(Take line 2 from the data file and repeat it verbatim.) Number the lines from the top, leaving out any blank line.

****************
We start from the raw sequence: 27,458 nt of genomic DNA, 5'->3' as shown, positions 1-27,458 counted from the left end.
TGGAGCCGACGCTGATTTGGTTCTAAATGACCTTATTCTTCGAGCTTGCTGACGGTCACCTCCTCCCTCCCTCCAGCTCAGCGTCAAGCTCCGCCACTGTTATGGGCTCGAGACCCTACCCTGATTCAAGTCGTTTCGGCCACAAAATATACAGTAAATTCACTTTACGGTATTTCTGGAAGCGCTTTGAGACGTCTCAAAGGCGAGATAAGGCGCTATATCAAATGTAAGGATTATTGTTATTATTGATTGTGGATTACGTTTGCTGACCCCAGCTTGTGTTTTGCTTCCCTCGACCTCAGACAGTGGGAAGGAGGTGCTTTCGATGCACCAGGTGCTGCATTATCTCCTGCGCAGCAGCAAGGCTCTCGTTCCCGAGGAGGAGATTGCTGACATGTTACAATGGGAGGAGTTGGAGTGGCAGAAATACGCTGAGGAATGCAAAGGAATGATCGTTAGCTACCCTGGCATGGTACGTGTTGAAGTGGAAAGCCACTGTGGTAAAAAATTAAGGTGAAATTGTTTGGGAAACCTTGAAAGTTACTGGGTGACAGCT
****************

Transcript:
TGGAGCCGACGCTGATTTGGTTCTAAATGACCTTATTCTTCGAGCTTGCTGACGGTCACCTCCTCCCTCCCTCCAGCTCAGCGTCAAGCTCCGCCACTGTTATGGGCTCGAGACCCTACCCTGATTCAAGTCGTTTCGGCCACAAAATATACAGTAAATTCACTTTACGGTATTTCTGGAAGCGCTTTGAGACGTCTCAAAGGCGAGATAAGGCGCTATATCAAATGTAAGGATTATTGTTATTATTGATTGTGGATTACGTTTGCTGACCCCAGCTTGTGTTTTGCTTCCCTCGACCTCAGACAGTGGGAAGGAGGTGCTTTCGATGCACCAGGTGCTGCATTATCTCCTGCGCAGCAGCAAGGCTCTCGTTCCCGAGGAGGAGATTGCTGACATGTTACAATGGGAGGAGTTGGAGTGGCAGAAATACGCTGAGGAATGCAAAGGAATGATCGTTAGCTACCCTGGCATGGTACGTGTTGAAGTGGAAAGCCACTGTGGTAAAAAATTAAGGTGAAATTGTTTGGGAAACCTTGAAAGTTACTGGGTGACAGCT